History, tourist information, and nearby accommodation
Around 1170 Rhys ap Grufudd, Prince of Deheubarth, took control, and transformed Cardigan into the first Welsh-built stone castle. In 1176 Rhys held the first Eisteddfod, or festival celebrating Welsh culture, at Cardigan Castle.
After Rhys died in 1197 his sons squabbled, and Cardigan became a pawn in the endless struggle for superiority in south Wales between the English and Welsh. The castle was taken and retaken over the years, as Welsh and Normans vied for supremacy. After 1240 the English held it, and did not relinquish it again.
The castle was strengthened after the Welsh uprising of 1245, and walls were built around the growing town. Cardigan was besieged by the Welsh during the Owain Glyndwr uprising, but its connection to the sea meant the defenders were able to get supplies by ship, and they kept the Welsh at bay. The castle then fell into disrepair until it was garrisoned by Royalist supporters in the English Civil War.
Cromwell overcame the defenders and ordered it to be "slighted" (made uninhabitable). Finally, in the 1880's a private house was built in the inner bailey, incorporating remains of the castle walls and buildings. That house in turn fell into disrepair and the castle itself was in danger of becoming a complete ruin.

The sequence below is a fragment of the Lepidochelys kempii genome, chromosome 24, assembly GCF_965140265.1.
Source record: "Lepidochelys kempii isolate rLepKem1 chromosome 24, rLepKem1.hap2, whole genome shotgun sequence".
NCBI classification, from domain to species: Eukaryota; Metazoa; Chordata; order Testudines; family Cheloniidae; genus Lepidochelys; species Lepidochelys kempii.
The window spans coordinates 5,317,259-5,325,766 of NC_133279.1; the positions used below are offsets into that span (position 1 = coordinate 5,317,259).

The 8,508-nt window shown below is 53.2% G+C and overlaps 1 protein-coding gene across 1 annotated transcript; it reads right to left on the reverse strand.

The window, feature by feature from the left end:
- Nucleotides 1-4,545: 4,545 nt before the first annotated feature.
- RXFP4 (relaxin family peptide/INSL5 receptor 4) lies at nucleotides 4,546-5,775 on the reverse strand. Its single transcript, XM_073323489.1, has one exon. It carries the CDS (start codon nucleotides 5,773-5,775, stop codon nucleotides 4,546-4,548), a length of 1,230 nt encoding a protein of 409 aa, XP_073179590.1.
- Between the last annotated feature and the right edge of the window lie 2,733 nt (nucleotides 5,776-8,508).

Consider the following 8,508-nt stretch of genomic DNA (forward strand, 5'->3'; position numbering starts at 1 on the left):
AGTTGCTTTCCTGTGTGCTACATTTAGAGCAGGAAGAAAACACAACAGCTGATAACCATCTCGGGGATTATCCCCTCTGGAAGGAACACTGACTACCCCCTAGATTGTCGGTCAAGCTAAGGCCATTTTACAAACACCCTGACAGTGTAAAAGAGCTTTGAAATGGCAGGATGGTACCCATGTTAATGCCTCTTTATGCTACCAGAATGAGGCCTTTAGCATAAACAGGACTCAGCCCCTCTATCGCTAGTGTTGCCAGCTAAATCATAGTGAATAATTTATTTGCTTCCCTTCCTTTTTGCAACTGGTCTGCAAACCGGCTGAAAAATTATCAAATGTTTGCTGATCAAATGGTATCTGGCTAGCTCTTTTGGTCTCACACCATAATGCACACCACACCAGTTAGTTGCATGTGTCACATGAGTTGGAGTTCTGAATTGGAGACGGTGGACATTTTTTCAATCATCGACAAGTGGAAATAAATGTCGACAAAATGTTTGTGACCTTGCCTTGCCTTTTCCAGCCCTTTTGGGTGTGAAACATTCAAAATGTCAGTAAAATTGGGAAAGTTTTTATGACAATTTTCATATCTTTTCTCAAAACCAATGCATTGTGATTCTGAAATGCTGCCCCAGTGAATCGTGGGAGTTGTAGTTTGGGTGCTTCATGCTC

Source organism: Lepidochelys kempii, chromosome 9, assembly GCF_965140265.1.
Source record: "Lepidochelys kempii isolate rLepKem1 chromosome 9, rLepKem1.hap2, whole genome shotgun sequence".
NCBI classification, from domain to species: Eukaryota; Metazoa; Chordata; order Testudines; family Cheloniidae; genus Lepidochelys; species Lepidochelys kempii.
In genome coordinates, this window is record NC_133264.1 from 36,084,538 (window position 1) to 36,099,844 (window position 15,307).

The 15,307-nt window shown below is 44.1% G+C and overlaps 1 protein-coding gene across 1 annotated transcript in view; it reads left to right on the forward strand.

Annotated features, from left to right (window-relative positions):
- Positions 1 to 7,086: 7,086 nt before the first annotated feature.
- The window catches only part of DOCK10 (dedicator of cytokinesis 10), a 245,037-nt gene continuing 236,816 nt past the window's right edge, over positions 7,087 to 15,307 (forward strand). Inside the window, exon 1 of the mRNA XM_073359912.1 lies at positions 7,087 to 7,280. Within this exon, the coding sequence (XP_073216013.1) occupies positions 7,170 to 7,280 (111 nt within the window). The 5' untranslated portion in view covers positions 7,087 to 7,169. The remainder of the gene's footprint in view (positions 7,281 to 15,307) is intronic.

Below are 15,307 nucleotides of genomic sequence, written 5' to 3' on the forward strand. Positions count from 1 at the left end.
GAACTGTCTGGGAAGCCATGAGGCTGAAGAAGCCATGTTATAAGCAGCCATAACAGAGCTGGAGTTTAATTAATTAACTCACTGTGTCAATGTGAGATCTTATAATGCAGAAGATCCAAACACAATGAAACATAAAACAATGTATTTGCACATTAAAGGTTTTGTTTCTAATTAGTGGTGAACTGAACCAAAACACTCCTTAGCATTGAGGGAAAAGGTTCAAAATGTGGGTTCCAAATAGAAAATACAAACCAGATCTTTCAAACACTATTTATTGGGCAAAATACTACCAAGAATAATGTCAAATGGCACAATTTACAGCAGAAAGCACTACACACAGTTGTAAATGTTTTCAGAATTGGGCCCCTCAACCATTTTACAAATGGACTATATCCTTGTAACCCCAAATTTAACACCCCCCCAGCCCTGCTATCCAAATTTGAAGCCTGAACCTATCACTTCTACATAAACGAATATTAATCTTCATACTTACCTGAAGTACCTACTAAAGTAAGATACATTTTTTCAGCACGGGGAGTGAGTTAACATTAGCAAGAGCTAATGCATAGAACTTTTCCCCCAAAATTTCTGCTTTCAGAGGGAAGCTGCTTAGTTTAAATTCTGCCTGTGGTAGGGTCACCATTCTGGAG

In 2003 Ceredigion County Council purchased the site and a restoration project was launched with the aid of the Friends of Cardigan Castle charity. The result is that the ruined castle has been completely restored and is open to the public.
Visitors can tour the castle bailey and see the stables and the restored garden. Within the curtain wall is a WWII pillbox. Perhaps the most interesting part of a castle visit is the restored Victorian house within the bailey. Here you can see an exhibition on the castle's history and Welsh eisteddfods.
About Cardigan Castle
Address: Castle Street, Cardigan, Ceredigion, Wales, SA43 1JA
Attraction Type: Castle
Location: Off the A478
Website: Cardigan Castle
OS: SN177 459
Photo Credit: David Ross and Britain Express
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